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LETTING DOWN THE FAMILY

Father Francis's picture
Fifth Week of Ordinary Time

1 Kings 11:4-13 & Mk. 7:24-30

What happened to wise and wonderful Solomon? One day we are told of his great wisdom and genuine fame. The next day we read the story of an old king who had lost favour with his God and with his people. What ruined this great man? As was the custom in Solomon’s day, he had many wives. But he made the terrible mistake of marrying foreign women who brought their pagan religious practices with them into the very heart of the palace. In fact, Solomon built shrines to their gods alongside of the temple he had earlier built for God. No wonder God became angry with Solomon and informed him before his own death that his kingdom would pass over into the hands of his servants rather than his sons. Solomon's sin was a disgrace to his family - to his father who preceded him and his sons who followed him.

We are members of families, and our behavior affects our families whether we know it or not. We are either a shame or a credit to our families, depending on the kind of lives we lead. We are beginning to see the "family connection" in our behavior. The children of divorced homes are scarred for the rest of their lives. The children of alcoholics are burdened with problems for the rest of their lives. There is no such thing as a separate life.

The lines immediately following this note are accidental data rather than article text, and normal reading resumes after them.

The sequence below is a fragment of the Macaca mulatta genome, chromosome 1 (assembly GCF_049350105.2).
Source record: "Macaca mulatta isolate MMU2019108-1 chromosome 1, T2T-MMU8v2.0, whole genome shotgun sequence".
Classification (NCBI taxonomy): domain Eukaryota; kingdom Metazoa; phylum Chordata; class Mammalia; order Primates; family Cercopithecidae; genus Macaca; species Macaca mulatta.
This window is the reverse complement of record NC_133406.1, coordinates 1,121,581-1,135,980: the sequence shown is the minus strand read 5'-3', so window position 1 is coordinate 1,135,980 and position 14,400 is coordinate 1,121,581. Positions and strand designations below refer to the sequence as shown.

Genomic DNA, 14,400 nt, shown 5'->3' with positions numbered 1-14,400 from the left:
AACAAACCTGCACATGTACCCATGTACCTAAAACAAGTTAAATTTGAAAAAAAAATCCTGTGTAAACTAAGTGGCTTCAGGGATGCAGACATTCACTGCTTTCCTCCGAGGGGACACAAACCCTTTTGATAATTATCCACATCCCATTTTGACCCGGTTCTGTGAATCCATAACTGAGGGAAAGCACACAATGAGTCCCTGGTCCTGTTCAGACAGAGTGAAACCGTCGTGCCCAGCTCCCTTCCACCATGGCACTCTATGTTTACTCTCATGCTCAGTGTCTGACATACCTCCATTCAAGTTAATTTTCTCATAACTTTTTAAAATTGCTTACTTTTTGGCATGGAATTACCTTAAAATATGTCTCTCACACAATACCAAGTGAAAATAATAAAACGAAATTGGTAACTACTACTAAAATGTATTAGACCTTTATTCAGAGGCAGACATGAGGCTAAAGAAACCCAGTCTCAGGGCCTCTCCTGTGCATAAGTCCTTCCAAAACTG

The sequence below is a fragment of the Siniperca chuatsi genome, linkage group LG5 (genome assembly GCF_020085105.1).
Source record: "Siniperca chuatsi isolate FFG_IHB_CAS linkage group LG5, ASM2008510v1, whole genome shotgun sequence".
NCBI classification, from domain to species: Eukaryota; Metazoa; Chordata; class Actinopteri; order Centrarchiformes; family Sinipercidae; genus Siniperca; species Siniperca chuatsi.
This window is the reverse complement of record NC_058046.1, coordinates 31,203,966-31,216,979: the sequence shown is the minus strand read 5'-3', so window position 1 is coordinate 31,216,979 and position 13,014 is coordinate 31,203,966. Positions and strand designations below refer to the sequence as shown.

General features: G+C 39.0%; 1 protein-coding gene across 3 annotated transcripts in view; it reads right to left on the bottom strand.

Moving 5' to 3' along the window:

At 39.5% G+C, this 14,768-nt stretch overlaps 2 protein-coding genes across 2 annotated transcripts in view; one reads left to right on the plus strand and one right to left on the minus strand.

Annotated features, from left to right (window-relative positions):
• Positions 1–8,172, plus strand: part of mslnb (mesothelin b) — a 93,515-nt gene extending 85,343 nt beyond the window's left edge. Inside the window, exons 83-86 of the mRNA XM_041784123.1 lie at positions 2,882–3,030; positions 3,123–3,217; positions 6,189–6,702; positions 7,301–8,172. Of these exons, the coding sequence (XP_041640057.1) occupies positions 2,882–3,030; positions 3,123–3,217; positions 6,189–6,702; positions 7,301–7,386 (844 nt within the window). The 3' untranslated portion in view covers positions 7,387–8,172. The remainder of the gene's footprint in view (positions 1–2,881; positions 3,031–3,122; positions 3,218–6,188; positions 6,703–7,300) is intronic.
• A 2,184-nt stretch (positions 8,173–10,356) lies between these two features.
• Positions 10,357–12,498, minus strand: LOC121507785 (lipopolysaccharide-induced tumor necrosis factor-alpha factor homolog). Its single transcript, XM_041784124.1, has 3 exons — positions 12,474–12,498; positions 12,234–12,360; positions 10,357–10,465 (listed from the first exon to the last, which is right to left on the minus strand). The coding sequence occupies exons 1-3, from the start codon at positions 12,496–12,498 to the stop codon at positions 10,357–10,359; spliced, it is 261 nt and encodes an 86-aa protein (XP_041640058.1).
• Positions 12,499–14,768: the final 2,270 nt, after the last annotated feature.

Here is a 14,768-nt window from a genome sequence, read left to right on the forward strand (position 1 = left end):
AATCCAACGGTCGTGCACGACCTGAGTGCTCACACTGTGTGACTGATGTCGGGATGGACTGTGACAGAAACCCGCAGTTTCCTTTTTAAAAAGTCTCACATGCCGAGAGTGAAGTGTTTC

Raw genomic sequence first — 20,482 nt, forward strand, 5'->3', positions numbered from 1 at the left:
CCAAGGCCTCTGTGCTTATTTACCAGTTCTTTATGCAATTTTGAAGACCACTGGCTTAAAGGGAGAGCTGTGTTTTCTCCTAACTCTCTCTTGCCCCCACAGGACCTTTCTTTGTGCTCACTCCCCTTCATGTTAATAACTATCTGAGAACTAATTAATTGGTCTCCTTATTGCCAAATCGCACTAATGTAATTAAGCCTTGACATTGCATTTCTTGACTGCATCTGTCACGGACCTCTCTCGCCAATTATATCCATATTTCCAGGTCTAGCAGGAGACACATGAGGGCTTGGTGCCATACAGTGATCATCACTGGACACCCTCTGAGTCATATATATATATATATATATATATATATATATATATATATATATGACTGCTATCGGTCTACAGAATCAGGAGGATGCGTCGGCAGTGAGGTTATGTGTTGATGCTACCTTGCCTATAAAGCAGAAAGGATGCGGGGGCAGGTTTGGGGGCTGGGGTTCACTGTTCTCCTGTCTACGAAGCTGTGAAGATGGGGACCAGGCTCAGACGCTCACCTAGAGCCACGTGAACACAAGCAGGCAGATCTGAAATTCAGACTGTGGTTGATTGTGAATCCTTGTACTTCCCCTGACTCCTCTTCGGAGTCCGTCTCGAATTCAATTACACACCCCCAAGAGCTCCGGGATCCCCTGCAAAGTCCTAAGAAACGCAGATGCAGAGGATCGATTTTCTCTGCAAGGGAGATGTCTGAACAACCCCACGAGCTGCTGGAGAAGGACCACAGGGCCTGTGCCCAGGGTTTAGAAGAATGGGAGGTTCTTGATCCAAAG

The Gospel passages describes the only occasion on which Jesus ministered outside of Jewish territory. Tyre and Sidon were 50 miles north of Israel and still exist in modern Lebanon. A Gentile woman - an outsider who was not a member of the chosen people - puts Jesus on the spot by pleading with Him to show mercy to her daughter who was tormented with an evil spirit. At first Jesus seemed to pay no attention to her and this made His disciples feel embarrassed. In all likelihood He did this to test her sincerity and to awaken faith in her.

But what did Jesus mean by the expression "throwing bread to the dogs"? The Jews often spoke of the Gentiles with arrogance and insolence as "unclean dogs" since the Gentiles were excluded from God's covenant and favour with Israel. For the Greeks the "dog" was a symbol of dishonour and was used to describe a shameless and audacious woman. Matthew (7:6) records the expression about not giving dogs what is holy. Jesus, no doubt, spoke with a smile because this woman immediately responds with wit and faith - "even the dogs eat the crumbs". Jesus praises a Gentile woman for her persistent faith and for her affectionate love: she made the misery of her child her own and she was willing to suffer rebuff in order to obtain healing for her loved one. She also had indomitable persistence. Her faith grew in contact with the person of Jesus and what began with a request ended with her on her knees in worshipful prayer to the living God. No one who ever sought Jesus with faith - whether Jew or Gentile - was refused His help. Do we seek Jesus with expectant faith?

Lord Jesus, Whose love and mercy knows no bounds, may we trust You always and never doubt Your loving care and mercy. Increase our faith in Your saving help and deliver us from all evil and harm.

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